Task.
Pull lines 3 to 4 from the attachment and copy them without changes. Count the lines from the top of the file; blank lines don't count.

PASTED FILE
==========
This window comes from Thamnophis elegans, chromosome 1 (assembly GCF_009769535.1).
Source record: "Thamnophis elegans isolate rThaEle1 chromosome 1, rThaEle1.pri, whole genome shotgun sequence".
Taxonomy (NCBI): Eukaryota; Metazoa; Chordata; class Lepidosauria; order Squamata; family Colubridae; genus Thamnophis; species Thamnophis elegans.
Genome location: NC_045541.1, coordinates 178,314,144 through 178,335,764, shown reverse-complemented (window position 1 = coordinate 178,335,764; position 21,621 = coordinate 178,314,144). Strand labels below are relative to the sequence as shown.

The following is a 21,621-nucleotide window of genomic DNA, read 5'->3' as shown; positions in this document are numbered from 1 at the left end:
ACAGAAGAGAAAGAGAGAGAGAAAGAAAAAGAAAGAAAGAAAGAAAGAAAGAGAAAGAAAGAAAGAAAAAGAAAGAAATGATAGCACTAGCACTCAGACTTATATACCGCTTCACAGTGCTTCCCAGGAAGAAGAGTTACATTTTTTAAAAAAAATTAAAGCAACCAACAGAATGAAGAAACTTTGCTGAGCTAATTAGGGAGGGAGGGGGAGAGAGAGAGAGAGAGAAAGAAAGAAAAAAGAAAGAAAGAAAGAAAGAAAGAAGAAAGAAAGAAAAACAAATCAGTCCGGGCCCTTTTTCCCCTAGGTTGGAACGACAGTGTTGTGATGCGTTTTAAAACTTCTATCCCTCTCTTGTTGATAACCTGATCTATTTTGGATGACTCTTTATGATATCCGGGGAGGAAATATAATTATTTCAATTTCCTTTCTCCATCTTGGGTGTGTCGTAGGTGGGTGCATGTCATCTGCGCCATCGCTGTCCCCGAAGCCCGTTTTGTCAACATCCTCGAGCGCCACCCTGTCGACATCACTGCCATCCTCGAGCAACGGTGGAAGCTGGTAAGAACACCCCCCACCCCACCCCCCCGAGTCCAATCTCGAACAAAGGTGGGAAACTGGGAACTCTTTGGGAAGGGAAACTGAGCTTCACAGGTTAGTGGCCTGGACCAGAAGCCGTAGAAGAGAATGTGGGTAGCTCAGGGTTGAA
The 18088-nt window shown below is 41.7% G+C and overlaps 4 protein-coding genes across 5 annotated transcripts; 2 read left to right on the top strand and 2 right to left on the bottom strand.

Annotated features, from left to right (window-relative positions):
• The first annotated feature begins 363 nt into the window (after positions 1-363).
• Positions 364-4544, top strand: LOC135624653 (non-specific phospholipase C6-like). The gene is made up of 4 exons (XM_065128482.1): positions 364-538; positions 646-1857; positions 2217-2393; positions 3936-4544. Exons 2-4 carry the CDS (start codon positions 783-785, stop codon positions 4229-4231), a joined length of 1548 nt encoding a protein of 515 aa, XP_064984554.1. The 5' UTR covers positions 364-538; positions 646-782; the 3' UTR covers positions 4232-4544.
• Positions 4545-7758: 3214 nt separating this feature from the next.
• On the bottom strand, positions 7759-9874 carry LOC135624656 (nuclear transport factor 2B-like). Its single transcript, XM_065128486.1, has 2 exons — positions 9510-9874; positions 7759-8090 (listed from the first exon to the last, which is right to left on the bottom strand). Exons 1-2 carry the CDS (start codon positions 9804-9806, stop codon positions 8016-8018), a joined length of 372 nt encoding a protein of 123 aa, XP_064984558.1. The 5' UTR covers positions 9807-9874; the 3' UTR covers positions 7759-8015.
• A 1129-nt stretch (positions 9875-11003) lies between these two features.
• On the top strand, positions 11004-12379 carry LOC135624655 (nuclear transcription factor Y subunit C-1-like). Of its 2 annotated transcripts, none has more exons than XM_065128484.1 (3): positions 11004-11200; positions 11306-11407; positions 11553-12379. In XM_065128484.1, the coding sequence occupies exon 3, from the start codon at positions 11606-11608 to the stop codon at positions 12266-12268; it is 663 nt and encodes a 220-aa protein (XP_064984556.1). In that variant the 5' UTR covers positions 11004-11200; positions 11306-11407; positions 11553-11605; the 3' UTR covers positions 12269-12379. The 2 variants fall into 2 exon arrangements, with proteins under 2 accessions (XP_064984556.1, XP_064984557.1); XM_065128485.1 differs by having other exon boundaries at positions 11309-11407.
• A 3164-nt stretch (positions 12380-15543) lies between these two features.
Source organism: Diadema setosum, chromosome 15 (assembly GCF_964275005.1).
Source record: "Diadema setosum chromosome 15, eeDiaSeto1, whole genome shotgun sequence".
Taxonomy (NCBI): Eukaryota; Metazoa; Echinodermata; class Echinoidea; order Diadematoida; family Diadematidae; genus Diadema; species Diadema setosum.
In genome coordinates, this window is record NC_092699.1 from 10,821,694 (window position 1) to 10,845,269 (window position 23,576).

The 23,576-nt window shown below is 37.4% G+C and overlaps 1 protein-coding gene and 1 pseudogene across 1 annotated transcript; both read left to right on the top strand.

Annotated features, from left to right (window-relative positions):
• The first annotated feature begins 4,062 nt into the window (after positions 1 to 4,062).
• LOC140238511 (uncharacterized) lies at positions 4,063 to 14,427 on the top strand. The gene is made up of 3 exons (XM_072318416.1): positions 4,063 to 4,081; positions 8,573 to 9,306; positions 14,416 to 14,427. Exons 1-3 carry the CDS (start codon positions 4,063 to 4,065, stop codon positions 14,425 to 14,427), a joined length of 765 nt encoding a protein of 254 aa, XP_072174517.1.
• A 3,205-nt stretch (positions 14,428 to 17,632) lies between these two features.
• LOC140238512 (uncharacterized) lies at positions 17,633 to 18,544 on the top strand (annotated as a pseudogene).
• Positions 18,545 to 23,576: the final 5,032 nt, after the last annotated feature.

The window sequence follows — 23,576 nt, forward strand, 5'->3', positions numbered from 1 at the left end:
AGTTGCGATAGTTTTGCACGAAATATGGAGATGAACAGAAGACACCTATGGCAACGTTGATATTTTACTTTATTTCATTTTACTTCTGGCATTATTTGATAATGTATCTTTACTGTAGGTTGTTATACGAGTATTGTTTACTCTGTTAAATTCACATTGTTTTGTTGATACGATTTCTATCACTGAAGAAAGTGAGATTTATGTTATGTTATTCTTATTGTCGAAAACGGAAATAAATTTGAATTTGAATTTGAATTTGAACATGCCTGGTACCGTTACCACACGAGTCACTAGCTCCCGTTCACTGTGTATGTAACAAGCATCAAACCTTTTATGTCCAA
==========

Taxonomy (NCBI): Eukaryota; Metazoa; Chordata; class Lepidosauria; order Squamata; family Colubridae; genus Thamnophis; species Thamnophis elegans.
Genome location: NC_045541.1, coordinates 178,314,144 through 178,335,764, shown reverse-complemented (window position 1 = coordinate 178,335,764; position 21,621 = coordinate 178,314,144). Strand labels below are relative to the sequence as shown.